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Frying pan versus fire

Observations from the Edge
Robert T. Nanninga
Coast News
June 26, 2003

 

"Important principles may and must be flexible." — Abraham Lincoln

O.K. I am now ready to weigh in on the Gray Davis recall conundrum. Simply put, do we throw the bum out, and cast our chances to the political wind? Or do we stick by the Governor knowing that we could do a whole lot worse?

Before the recall is brought to a vote, Californians must decide if they are going to sign the Dump Davis petition. The magic number of valid signatures needed is 12% of those voting in the last election for governor. That's a mere 898,157, out of a population of 36 million. Shouldn't be that hard, right?

To sign, or not to sign…that is the question.

It's clear Gray Davis is not well liked. Which is rather odd considering his recent re-election. True, he was up against an ethically challenged Republican, and fought hard to marginalize Green Party candidate Peter Camejo by refusing to debate. Voter apathy and low voter turnout played a part as well. Whatever the reason, a minority of Californians gave us four more years of the Governor Gray Snake-oil Show. We have no one to blame but ourselves, so why not correct the problem?

On the other hand, there is the trouble with the recall process. The recall election ballot will have two simple questions. The first will ask if Governor Gray Davis should be recalled. Yes or no? The second question will ask voters to chose the next governor of California, if Gray Davis is removed from office. There will be no primaries or runoffs in a recall election. The campaign to replace the governor would begin in earnest the day the petition signatures are certified to be of sufficient quantity.

The special election resulting from a successful petition drive allows for any number of candidates to place their name on the recall ballot. To file, they need only 65 signatures from members of their political party, plus a fee of $3,500, which is 2 percent of the governor's $175,000 annual salary.

Already the list of potential replacements is impressive. Peter Camejo, Bill Simon, Arnold Schwarzenegger, Leon Panetta, Sen. Dianne Feinstein, Lt. Gov. Cruz Bustamante, Rep. Daryl Issa, Attorney General Bill Lockyer, California Senate Pro Tem John Burton, former Los Angeles Mayor Richard Riordan, and Sharon Davis, the governor's wife.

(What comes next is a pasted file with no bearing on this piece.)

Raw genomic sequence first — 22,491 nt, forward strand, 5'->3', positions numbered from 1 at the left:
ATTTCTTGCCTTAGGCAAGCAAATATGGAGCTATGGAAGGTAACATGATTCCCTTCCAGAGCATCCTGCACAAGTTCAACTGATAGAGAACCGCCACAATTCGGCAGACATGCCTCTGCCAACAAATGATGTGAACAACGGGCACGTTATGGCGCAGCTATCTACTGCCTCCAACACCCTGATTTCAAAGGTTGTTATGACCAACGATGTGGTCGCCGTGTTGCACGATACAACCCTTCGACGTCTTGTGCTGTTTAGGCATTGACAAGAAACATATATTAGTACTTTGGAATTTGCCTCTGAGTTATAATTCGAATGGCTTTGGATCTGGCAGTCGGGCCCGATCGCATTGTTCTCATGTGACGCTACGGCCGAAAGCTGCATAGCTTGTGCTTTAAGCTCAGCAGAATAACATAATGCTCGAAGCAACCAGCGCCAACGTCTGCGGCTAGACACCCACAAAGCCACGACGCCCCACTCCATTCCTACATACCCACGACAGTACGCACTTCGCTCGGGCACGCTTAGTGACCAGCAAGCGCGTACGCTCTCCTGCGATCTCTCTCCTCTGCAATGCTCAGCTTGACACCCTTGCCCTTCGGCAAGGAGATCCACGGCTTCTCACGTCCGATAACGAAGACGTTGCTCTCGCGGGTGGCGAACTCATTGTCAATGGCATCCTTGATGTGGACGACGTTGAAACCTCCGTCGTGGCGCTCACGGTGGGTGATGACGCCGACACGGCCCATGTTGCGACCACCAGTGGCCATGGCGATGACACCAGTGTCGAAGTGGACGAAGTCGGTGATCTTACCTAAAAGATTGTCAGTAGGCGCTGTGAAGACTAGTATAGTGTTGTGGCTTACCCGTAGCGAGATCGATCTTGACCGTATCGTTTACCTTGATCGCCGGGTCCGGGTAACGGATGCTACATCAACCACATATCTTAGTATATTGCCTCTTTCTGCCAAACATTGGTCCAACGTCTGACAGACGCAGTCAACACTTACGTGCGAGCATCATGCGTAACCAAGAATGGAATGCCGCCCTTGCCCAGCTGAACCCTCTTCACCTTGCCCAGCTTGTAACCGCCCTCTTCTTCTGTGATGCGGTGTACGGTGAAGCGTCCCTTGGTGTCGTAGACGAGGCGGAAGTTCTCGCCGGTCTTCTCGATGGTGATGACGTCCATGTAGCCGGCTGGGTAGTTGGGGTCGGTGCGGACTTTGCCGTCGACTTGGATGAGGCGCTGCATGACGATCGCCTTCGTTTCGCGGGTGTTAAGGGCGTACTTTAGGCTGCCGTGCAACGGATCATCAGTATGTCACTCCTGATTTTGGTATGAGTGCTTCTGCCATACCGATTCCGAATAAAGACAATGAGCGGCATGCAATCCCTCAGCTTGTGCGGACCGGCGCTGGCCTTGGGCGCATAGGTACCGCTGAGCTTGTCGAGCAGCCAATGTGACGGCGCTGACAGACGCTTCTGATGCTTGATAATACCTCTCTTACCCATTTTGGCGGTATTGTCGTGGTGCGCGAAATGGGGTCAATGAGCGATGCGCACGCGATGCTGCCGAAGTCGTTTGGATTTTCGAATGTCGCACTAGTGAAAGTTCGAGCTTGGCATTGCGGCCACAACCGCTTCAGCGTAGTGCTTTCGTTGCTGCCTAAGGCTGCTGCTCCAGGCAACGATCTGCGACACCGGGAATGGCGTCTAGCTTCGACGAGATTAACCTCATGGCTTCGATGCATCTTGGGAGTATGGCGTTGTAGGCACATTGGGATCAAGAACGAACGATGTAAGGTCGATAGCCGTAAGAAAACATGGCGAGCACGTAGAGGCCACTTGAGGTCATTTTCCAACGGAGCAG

Absolute chaos.

If Governor Davis is recalled in question number one, the candidate, from the list on question number two, receiving the most votes wins the honor of inheriting economic instability, a huge deficit, a water crisis, and a growing population. Considering the predicted turnout for an off year special election, most politicos are saying that as little as 20% of the vote could decide California's next governor.

Such a low threshold might be a good thing. A crowded field of Republicans and Democrats could be just what the Greens need to right the wrong of the last gubernatorial election. One drawback is celebrity. Name recognition could contribute heavily to the outcome, and the last thing California needs is another fading celluloid hero, calling the shots. Excuse me, I stand corrected, the last thing California needs is Darryl Issa calling the shots.

As a duly elected governor, there should be only one reason for removing Gray Davis from office before the end of his term- Incompetence. A greedy self-serving governor is hardly new. And we could do much worse.

Did I mention Darryl Issa?

Now that the recall issue has been raised, the prudent course of action would be to see it through. There should be numerous debates between those seeking to replace the governor. It makes no sense to throw the bum out if all we are going to do is replace him with another bum. As a matter of principle, the voting public should reject any candidates unwilling to debate.

When an activist approaches with the recall petition, voters need to ask themselves- "Has Gray Davis done anything clearly not in the interest of the state of California?" Or you could ask yourself – "Has he done something clearly bad for California." If the answer is yes, sign the petition, and hope we don't get burned in the process. If the answer is no, you haven't been paying attention. Which is O.K. too.

Californians need to be very proactive, no matter which side of the recall issue they're on. The decisions made in the next few months will be pivotal in the continued economic well-being of the golden state.

If we fail to meet this challenge, Gray Davis will be the least of our troubles.

 
 
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